Ask the Experts: When to eat fat, when to eat protein, and managing PMS

Try a protein smoothie an hour before exercise to help build muscle and speed recovery.
I've heard it's best to eat most of your fat calories in the beginning part of the day. Is this true? And if so, why?

It's true. If you eat fat at breakfast you're more likely to burn the concentrated energy source over the length of the day -- for workouts and all the activities of your daily routine -- than if you consumed the same fat at night. High-fat foods take a minimum of two hours to digest. When you eat fat late in the day, you're more likely to store it since you're not using it for a workout or daily activities.

Since fat is a dense energy source (providing twice as many calories as carbohydrates and protein), eating foods like nuts, peanut or almond butter, eggs, lean breakfast meats and low-fat cheese at breakfast will also satiate you longer, and prevent hunger pangs until lunchtime. Because fat is light in weight, it also won't leave you feeling stuffed, as high carbohydrate sources such as bread and cereal do.

A good approach when it comes to breaking up your fat calories is to eat 40 percent of your daily fat grams at breakfast and morning snack, 40 percent between your midday meal and afternoon snack, and 20 percent at dinner or dessert.

If you indulge by eating a high-fat dessert one night, do an extra 30 minutes of cardio or a combination workout (bike/swim, run/weights) the next day.

I know it's important to eat protein soon after resistance training to help rebuild muscle tissue. However, after I weight train I usually do cardio for 40 to 60 minutes and then eat some protein. Do I need to be eating protein earlier (just after weight training) to get the full benefit?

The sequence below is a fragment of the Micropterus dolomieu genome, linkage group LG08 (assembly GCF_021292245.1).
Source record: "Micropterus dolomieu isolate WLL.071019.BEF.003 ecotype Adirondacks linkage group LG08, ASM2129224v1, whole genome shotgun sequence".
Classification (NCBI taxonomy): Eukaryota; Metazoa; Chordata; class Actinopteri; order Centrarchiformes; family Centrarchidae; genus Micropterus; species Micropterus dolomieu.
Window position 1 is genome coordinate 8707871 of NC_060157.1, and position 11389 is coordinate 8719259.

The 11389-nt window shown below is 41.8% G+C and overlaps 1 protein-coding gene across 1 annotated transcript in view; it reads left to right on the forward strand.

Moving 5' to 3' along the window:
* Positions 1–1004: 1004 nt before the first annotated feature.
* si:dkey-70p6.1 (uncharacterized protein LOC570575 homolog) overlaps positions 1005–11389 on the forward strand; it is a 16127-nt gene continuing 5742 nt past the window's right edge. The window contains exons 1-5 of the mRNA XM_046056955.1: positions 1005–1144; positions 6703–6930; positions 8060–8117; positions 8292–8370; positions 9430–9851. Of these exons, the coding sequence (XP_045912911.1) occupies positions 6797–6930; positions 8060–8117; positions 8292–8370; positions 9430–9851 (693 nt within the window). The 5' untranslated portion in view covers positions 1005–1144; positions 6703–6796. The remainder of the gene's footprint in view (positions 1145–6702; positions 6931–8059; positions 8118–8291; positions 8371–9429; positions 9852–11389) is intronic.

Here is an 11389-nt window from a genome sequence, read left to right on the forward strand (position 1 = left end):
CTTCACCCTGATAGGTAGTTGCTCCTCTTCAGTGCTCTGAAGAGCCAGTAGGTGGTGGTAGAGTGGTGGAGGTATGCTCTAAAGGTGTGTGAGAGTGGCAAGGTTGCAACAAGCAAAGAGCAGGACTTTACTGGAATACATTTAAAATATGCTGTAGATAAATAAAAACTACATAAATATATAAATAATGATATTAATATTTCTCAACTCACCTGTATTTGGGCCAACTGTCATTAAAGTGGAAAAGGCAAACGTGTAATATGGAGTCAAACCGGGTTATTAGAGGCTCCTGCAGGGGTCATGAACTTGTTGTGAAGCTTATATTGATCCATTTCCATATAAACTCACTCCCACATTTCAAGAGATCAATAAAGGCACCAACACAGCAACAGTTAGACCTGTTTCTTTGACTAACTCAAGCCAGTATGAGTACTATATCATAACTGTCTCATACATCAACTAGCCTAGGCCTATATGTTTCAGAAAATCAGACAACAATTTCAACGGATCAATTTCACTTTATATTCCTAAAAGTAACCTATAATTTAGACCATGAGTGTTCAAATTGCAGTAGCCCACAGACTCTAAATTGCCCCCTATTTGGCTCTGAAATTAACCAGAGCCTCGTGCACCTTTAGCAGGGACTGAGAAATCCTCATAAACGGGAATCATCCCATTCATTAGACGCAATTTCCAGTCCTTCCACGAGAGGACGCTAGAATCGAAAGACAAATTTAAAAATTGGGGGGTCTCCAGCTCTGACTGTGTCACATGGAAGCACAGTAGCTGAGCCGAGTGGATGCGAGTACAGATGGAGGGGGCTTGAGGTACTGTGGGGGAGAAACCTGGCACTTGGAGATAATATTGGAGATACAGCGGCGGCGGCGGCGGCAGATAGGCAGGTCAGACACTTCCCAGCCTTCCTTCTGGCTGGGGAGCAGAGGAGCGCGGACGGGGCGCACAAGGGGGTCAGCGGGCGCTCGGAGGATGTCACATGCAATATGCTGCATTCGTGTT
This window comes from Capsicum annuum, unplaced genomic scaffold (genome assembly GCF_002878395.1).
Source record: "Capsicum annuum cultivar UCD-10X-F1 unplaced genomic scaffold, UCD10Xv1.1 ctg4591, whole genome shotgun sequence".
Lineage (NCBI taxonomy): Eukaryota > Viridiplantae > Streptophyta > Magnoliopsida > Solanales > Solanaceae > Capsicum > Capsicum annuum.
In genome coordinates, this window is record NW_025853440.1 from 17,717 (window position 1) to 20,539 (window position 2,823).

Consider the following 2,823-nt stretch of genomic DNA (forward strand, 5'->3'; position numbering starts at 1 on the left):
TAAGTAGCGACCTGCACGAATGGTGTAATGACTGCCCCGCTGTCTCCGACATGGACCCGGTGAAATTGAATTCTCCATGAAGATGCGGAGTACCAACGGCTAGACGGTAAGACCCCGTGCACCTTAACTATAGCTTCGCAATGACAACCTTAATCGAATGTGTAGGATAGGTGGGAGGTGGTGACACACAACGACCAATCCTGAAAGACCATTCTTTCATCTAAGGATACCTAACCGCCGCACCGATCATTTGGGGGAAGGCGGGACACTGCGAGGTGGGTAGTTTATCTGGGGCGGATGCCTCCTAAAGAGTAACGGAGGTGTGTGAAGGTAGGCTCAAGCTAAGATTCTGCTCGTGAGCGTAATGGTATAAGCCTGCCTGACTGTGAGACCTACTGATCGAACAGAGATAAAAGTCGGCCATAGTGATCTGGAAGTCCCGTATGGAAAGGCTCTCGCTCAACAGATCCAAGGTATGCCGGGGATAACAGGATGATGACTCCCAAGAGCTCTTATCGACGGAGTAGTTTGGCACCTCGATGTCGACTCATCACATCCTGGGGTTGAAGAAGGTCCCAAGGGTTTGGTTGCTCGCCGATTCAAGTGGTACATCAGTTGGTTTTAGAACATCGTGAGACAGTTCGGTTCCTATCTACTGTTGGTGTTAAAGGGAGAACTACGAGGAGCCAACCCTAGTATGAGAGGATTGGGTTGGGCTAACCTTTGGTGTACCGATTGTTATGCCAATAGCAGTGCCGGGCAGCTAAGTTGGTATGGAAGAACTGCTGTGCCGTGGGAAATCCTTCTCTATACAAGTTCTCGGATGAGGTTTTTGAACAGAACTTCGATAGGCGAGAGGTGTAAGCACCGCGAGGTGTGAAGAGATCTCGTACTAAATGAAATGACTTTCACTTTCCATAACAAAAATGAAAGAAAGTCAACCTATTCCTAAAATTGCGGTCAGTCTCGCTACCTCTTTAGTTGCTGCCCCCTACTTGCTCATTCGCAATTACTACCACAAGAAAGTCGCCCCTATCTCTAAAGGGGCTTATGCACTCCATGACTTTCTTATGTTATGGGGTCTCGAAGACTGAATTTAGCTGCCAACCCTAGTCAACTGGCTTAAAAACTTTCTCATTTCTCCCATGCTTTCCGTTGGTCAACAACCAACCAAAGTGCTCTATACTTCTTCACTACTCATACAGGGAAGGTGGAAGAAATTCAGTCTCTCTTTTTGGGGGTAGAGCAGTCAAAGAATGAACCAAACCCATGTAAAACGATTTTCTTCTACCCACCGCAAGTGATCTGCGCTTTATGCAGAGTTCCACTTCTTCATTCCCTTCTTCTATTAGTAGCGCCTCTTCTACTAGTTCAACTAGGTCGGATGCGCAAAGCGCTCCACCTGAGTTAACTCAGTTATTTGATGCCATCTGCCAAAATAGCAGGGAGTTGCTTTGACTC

Eating a snack that fortifies your diet with additional protein between your weight training and cardio would be ideal. However, it's not realistic to chow down a protein-rich meal in the middle of a workout, and whole foods typically provide other nutrients like fat that can make them difficult to digest in a short period.

In this instance, a sports drink that provides enough protein for muscle repair can come in handy. Products like Accelerade or Endurox not only provide carbohydrates to fuel your cardio workout, but enough protein to stimulate muscle repair. An ideal ratio of carbohydrates to protein is 4 to 1, which also can be found in some sports bars and gels. Try not to exceed 10 to 15 grams of protein per serving.

The most important aspect of muscle recovery is preventing muscle breakdown. Some muscle breakdown is inevitable during training, but you can prevent further breakdown by also eating protein a couple hours before a workout to help build additional lean muscle. Approximately 45 minutes to an hour before exercise try eating a sports bar or smoothie that contains at least six to 10 grams of protein.

I feel sluggish, hungry and tired during the week of my menstrual cycle. I read that dairy products and vitamin B can help with PMS symptoms and emotional distractions. Is there any truth to this?

Research does link dairy products to alleviating symptoms of PMS. Recent findings from the Nurses Health Study, the longest running study on women's health, compared the diets and supplement use of 1,057 women, ages 27 to 44, over a 10-year period.

Research revealed that women who ate four servings or more a day of dairy, including milk, were less likely to develop feelings of anxiety, loneliness, irritability, sadness and tension related to PMS. The authors attributed the preventive aspects to the calcium and vitamin D in these foods.

B vitamins are key in utilizing dietary carbohydrates, fats and proteins, and are essential in managing mood. Eating foods that include the Bs -- dairy, lean meats, beans and whole grains and bananas -- may alleviate some of the symptoms.

If you choose the dairy route to PMS prevention, choose four 100-calorie servings of low-fat or nonfat milk, cheese and yogurt. When selecting foods with B vitamins, limit your portion size to no more than eight ounces of lean meat and two large spoonfuls of grains.

Lisa Dorfman, M.S., R.D., L.M.H.C., is sports nutritionist for the University of Miami Athletic Department and adjunct instructor in the Department of Exercise Science. Lisa's book, The Tropical Diet (Food Fitness International, 2004) is available worldwide and at her Web site,

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